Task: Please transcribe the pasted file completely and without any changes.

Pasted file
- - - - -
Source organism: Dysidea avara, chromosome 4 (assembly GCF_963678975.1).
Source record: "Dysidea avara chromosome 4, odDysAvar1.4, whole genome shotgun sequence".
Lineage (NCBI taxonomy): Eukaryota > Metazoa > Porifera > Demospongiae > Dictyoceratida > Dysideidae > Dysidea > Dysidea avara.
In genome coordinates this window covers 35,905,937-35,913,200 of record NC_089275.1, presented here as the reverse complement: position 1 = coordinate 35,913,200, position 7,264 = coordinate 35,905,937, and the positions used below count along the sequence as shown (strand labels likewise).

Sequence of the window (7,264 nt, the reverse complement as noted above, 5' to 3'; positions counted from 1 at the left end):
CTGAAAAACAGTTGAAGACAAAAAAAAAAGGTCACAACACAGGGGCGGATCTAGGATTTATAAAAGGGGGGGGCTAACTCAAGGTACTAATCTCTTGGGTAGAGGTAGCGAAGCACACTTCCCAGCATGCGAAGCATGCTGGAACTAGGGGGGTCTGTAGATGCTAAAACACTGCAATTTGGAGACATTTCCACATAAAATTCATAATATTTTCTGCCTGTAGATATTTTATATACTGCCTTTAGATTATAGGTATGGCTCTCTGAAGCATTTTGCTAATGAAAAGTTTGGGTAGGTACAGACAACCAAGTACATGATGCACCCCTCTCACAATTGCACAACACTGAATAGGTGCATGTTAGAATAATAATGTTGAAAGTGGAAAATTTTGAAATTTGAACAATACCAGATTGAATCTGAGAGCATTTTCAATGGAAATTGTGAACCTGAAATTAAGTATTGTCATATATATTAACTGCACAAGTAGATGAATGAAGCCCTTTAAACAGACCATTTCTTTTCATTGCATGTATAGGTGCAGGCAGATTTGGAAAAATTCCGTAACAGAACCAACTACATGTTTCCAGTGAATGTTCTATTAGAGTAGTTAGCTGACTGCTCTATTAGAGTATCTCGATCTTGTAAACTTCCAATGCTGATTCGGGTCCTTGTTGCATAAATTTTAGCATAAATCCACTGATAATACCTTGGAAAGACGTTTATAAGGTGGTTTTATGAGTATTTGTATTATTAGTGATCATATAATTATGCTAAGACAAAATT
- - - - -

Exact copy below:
Source organism: Dysidea avara, chromosome 4 (assembly GCF_963678975.1).
Source record: "Dysidea avara chromosome 4, odDysAvar1.4, whole genome shotgun sequence".
Lineage (NCBI taxonomy): Eukaryota > Metazoa > Porifera > Demospongiae > Dictyoceratida > Dysideidae > Dysidea > Dysidea avara.
In genome coordinates this window covers 35,905,937-35,913,200 of record NC_089275.1, presented here as the reverse complement: position 1 = coordinate 35,913,200, position 7,264 = coordinate 35,905,937, and the positions used below count along the sequence as shown (strand labels likewise).

Sequence of the window (7,264 nt, the reverse complement as noted above, 5' to 3'; positions counted from 1 at the left end):
CTGAAAAACAGTTGAAGACAAAAAAAAAAGGTCACAACACAGGGGCGGATCTAGGATTTATAAAAGGGGGGGGCTAACTCAAGGTACTAATCTCTTGGGTAGAGGTAGCGAAGCACACTTCCCAGCATGCGAAGCATGCTGGAACTAGGGGGGTCTGTAGATGCTAAAACACTGCAATTTGGAGACATTTCCACATAAAATTCATAATATTTTCTGCCTGTAGATATTTTATATACTGCCTTTAGATTATAGGTATGGCTCTCTGAAGCATTTTGCTAATGAAAAGTTTGGGTAGGTACAGACAACCAAGTACATGATGCACCCCTCTCACAATTGCACAACACTGAATAGGTGCATGTTAGAATAATAATGTTGAAAGTGGAAAATTTTGAAATTTGAACAATACCAGATTGAATCTGAGAGCATTTTCAATGGAAATTGTGAACCTGAAATTAAGTATTGTCATATATATTAACTGCACAAGTAGATGAATGAAGCCCTTTAAACAGACCATTTCTTTTCATTGCATGTATAGGTGCAGGCAGATTTGGAAAAATTCCGTAACAGAACCAACTACATGTTTCCAGTGAATGTTCTATTAGAGTAGTTAGCTGACTGCTCTATTAGAGTATCTCGATCTTGTAAACTTCCAATGCTGATTCGGGTCCTTGTTGCATAAATTTTAGCATAAATCCACTGATAATACCTTGGAAAGACGTTTATAAGGTGGTTTTATGAGTATTTGTATTATTAGTGATCATATAATTATGCTAAGACAAAATT